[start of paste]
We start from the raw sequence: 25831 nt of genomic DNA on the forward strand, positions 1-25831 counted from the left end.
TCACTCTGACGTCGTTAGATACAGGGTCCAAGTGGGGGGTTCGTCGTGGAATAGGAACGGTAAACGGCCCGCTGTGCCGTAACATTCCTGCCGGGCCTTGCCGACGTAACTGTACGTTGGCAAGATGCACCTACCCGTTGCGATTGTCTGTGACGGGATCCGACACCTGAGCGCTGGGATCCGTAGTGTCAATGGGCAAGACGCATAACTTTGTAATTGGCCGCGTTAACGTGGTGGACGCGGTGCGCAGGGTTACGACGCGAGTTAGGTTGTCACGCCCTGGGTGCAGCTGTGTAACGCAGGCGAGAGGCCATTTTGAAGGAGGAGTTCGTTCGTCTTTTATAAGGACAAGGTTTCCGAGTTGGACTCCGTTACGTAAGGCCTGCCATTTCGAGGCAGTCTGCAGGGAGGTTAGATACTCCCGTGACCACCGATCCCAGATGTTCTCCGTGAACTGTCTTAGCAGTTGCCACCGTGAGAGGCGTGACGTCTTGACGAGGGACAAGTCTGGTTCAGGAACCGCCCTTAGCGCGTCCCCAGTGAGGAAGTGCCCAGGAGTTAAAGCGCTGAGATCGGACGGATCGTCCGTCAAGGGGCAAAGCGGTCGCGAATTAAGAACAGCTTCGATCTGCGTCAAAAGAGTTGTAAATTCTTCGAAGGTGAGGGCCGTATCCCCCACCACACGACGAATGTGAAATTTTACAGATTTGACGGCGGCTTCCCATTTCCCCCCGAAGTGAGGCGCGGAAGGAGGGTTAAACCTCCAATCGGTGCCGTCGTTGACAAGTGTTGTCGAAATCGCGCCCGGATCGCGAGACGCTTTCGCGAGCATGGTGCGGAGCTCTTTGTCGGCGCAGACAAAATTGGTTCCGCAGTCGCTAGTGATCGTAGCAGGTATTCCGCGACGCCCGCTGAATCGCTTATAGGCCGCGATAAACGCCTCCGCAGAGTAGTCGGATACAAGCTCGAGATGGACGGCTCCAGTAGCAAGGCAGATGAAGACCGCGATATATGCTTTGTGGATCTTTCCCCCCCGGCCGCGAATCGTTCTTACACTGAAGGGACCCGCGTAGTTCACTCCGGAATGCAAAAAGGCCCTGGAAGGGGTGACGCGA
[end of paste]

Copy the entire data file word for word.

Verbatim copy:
We start from the raw sequence: 25831 nt of genomic DNA on the forward strand, positions 1-25831 counted from the left end.
TCACTCTGACGTCGTTAGATACAGGGTCCAAGTGGGGGGTTCGTCGTGGAATAGGAACGGTAAACGGCCCGCTGTGCCGTAACATTCCTGCCGGGCCTTGCCGACGTAACTGTACGTTGGCAAGATGCACCTACCCGTTGCGATTGTCTGTGACGGGATCCGACACCTGAGCGCTGGGATCCGTAGTGTCAATGGGCAAGACGCATAACTTTGTAATTGGCCGCGTTAACGTGGTGGACGCGGTGCGCAGGGTTACGACGCGAGTTAGGTTGTCACGCCCTGGGTGCAGCTGTGTAACGCAGGCGAGAGGCCATTTTGAAGGAGGAGTTCGTTCGTCTTTTATAAGGACAAGGTTTCCGAGTTGGACTCCGTTACGTAAGGCCTGCCATTTCGAGGCAGTCTGCAGGGAGGTTAGATACTCCCGTGACCACCGATCCCAGATGTTCTCCGTGAACTGTCTTAGCAGTTGCCACCGTGAGAGGCGTGACGTCTTGACGAGGGACAAGTCTGGTTCAGGAACCGCCCTTAGCGCGTCCCCAGTGAGGAAGTGCCCAGGAGTTAAAGCGCTGAGATCGGACGGATCGTCCGTCAAGGGGCAAAGCGGTCGCGAATTAAGAACAGCTTCGATCTGCGTCAAAAGAGTTGTAAATTCTTCGAAGGTGAGGGCCGTATCCCCCACCACACGACGAATGTGAAATTTTACAGATTTGACGGCGGCTTCCCATTTCCCCCCGAAGTGAGGCGCGGAAGGAGGGTTAAACCTCCAATCGGTGCCGTCGTTGACAAGTGTTGTCGAAATCGCGCCCGGATCGCGAGACGCTTTCGCGAGCATGGTGCGGAGCTCTTTGTCGGCGCAGACAAAATTGGTTCCGCAGTCGCTAGTGATCGTAGCAGGTATTCCGCGACGCCCGCTGAATCGCTTATAGGCCGCGATAAACGCCTCCGCAGAGTAGTCGGATACAAGCTCGAGATGGACGGCTCCAGTAGCAAGGCAGATGAAGACCGCGATATATGCTTTGTGGATCTTTCCCCCCCGGCCGCGAATCGTTCTTACACTGAAGGGACCCGCGTAGTTCACTCCGGAATGCAAAAAGGCCCTGGAAGGGGTGACGCGA